In the case of Markoulakis v SNC-Lavalin Inc., the Ontario Superior Court of Justice awarded a terminated employee 27 months’ pay in lieu of notice following the termination of his employment.
At the time that the employee was dismissed, he was 65 years old and had been working for the defendant for over 40 years, holding the position of a senior civil engineer. His salary at the time of dismissal was just under $130,000.
The decision was issued prior to the termination of the notice period (approximately 34 weeks had elapsed since termination). In those circumstances, the Court had to decide how to deal with any ongoing mitigation efforts of the Plaintiff. After a careful review of the jurisprudence in this area, the Court chose to apply “The Trust Approach” to resolve this issue. Essentially, the Court ruled that, in the circumstances of this case, the employee would have to account for any mitigation earnings made during the remainder of the notice period. The employer was at liberty to return to Court to seek either a trial of an issue with respect to mitigation or summary judgment. In the meantime, the employer was ordered to pay the Plaintiff his pay in lieu of notice on a monthly basis for the balance of the notice period.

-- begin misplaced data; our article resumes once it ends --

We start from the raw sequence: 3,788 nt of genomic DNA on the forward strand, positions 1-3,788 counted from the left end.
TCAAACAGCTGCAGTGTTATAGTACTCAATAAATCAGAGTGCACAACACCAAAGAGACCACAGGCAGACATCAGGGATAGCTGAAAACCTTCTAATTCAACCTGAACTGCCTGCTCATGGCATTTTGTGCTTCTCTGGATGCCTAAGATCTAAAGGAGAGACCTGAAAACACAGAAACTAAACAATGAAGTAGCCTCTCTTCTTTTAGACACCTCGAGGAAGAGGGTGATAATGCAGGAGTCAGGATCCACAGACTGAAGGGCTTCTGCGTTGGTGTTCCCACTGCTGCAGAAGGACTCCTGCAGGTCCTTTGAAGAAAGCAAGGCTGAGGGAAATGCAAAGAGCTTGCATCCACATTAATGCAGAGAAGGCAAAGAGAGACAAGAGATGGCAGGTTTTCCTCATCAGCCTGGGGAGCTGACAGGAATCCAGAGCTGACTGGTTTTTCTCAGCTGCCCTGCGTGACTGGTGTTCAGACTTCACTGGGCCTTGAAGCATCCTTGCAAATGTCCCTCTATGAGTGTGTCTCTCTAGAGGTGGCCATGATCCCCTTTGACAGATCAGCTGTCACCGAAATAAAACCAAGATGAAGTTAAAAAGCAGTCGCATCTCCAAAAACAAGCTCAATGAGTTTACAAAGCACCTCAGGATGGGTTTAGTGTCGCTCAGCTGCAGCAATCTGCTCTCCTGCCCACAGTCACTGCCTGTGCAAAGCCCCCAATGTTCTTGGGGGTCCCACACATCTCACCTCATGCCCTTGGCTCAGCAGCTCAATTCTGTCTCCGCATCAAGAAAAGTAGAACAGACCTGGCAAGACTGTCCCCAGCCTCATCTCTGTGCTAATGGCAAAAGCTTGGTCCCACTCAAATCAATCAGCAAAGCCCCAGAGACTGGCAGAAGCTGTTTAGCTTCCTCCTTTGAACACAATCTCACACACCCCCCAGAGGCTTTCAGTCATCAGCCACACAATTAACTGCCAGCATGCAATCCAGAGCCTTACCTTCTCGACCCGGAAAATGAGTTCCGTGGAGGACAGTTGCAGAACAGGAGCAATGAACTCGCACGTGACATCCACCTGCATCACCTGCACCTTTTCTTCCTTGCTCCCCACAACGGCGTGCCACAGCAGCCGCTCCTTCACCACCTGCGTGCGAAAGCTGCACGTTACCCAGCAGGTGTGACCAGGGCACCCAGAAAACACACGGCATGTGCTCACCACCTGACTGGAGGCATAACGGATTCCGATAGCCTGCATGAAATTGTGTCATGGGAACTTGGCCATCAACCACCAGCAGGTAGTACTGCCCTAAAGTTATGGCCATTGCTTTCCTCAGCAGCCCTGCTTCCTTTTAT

By ruling in this manner, the Court found that the “employee’s right to a determination of the appropriate period of reasonable notice has been satisfied and the employer’s right to challenge the mitigation efforts has been preserved”.
The decision underscores the importance of mitigation efforts. There are many factors which go into analyzing the scope and extent of a departing employee’s duty to mitigate, if any. For this reason and many others, it is recommended that employers and employees alike seek legal advice in any dismissal situation.